Ellen DiPaola is an attorney went to law school eight years ago and decided to specialize in obtaining guardianships. She began to realize that many people incorrectly assumed that their spouse or adult child could automatically step in to speak for them, should they become incapacitated. However, under Massachusetts law, there is no automatic substitution once one is unable to decide for themselves. So Ellen decided to do something about it.
The result is Honoring Choices Massachusetts, a website that puts together a clear and inclusive explanation of the steps to take to name a health care proxy. The site provides downloadable forms to designate a proxy, and gives examples of personal directives that provide additional information to a health care proxy. The site also educates about the importance of a durable power of attorney to allow another person to deal with bills and financial decisions should you be unable to do so.
More importantly, the website educates people about the larger context in which they will make these choices.
- It discusses the difficulties some people can have in deciding who will be their health care proxy, and gives examples of how this issue can be resolved.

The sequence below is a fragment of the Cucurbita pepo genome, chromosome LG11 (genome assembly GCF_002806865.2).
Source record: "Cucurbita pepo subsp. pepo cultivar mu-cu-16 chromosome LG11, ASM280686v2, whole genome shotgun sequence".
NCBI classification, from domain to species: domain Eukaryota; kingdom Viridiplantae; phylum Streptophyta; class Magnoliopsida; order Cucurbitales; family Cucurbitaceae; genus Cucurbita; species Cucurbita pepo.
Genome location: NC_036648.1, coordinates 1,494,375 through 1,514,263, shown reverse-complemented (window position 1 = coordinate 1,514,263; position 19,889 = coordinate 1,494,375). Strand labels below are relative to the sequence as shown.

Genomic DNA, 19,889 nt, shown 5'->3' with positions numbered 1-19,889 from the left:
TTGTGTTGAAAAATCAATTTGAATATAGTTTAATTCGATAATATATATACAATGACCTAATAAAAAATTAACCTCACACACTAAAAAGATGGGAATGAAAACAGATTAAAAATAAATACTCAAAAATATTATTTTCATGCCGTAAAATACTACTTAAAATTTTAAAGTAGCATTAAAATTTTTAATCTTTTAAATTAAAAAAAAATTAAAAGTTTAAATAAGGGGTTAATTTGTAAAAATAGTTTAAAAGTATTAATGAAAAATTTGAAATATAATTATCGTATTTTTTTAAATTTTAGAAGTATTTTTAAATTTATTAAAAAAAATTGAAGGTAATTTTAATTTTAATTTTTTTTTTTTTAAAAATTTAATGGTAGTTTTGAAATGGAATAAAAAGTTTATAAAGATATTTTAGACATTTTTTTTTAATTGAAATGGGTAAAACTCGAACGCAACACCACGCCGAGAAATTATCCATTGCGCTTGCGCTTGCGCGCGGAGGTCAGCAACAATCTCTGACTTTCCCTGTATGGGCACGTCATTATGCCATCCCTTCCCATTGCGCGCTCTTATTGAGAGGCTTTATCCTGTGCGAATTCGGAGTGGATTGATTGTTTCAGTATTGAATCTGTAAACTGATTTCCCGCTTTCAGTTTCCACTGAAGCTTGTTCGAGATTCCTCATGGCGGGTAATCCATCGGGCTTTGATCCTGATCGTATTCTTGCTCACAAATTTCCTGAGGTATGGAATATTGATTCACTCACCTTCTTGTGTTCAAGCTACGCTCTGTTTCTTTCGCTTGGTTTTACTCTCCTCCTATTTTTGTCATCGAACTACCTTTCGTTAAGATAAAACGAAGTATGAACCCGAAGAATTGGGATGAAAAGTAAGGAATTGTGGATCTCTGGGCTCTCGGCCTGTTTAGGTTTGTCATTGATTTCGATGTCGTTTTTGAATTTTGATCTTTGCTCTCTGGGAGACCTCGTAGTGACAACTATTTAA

- It gives an understandable explanation of the rights of people who are cognitively impaired or who suffer from mental illness.
- It provides important information about life sustaining treatments, which many people only have been exposed to through television or movies. As a result, many have inaccurate understandings of what these treatments entail and low success rates.
- It gives an overview of the spiritual and religious values that can guide choices.
- Last, it makes people aware that these decisions are on-going. What you may want and who you designate as your proxy are likely to change as you age and as you develop specific health issues.
Honoring Choices is partnering with a broad and inclusive array of community groups to help expand awareness. It provides excellent tools that allows people of all ages and states of health to decide who will take control of their health care decisions when they cannot.